• Avoid needless shifts in point-of-view--a change within the sentence from one verb tense to another, from one subject or voice to another, or from one person or number to another. Incorrect: Mary especially likes math, but history is also enjoyed by her. (The subject shifts from Mary to history, and the tense shifts from active to passive.) Correct: Mary especially likes math, but she also enjoys history.
  • Avoid the is when and is where constructions. Incorrect: A limerick is when a short poem has a catchy rhyme. Correct: A limerick is a short poem with a catchy rhyme.

Other Rules You Must Know

The following list of rules is far from comprehensive. In fact, I have purposelykept it brief so that you can learn every rule and every hint. You will find theserules invaluable for all your writing.

Capitalization Rules

  • Capitalize the first word of a sentence.
  • Capitalize all proper names.
  • Capitalize days of the week, months of the year, and holidays.
  • Do not capitalize the seasons.
  • Capitalize the first and all other important words in a title. Example: The Art of Salesmanship
  • Capitalize common nouns only when they are used as part of proper names. Example: Yesterday I visited Uncle Charles, my favorite uncle.
  • Capitalize the points of the compass only when referring to a specific place or area. Example: Many retired persons spend the winter in the South.

Do not capitalize the points of the compass when referring to a direction. Example: Many birds fly south in the winter.
  • Capitalize languages and specific place names used as modifiers, but do not capitalize any other school subjects. Example: Next year I will study French, biology, and E nglish literature.
  • Capitalize the first word of a direct quotation. Example: Alexander Pope wrote, "A little learning is a dangerous thing."

Do not capitalize the first word within quotation marks if it does not begin a complete sentence, as when a direct quotation is broken. Example: "I tore my stocking," she told us, "because the drawer was left open."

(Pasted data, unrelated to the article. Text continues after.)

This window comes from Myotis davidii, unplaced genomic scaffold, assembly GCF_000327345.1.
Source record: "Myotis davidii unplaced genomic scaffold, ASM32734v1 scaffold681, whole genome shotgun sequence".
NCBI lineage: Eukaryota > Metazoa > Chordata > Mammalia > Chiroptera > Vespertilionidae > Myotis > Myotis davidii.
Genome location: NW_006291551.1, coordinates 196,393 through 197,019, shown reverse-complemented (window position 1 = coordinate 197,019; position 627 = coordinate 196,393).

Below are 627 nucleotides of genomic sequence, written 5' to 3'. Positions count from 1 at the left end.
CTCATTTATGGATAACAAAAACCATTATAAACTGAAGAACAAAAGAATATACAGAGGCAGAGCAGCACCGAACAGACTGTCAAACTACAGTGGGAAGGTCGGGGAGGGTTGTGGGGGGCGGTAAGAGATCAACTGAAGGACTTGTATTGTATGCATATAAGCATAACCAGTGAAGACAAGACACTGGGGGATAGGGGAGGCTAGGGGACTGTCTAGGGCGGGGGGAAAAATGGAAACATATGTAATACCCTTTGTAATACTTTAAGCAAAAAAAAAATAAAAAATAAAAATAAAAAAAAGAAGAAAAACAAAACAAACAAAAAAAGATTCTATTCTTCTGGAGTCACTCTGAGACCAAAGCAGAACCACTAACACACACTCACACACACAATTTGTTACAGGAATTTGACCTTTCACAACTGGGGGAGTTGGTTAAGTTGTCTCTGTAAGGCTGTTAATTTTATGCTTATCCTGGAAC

Punctuation Rules

Using the Apostrophe

Use an apostrophe in the following situations:

  • To indicate possession.

When indicating possession, the apostrophe means "belonging to everything to the left of the apostrophe." Use this rule to test for correct placement. For example, childrens' or "belonging to the childrens" is obviously incorrect, while children's or "belonging to the children" is correct. This placement rule applies at all times, even with compound nouns and with entities made up of two or more names. For example, father-in-law's means "belonging to a father-in-law," and Brown and Sons' delivery truck means "delivery truck belonging to Brown and Sons."
  • In a contraction in place of the omitted letter or letters. Examples: haven't; we're; class of '85; '70s
  • To form plurals of numbers, letters, and phrases referred to as words. Example: The Japanese child pronounced his l's as r's.

Using the Colon

Use a colon in the following situations:

  • After a salutation in a business letter. Example: De ar Board Member:
  • To separate hours from minutes. Example: The eclipse occurred at 10:36 a.m.

Use of the colon is optional in the following cases:

* To introduce a list, especially after an expression like as follows.

* To introduce a long quotation.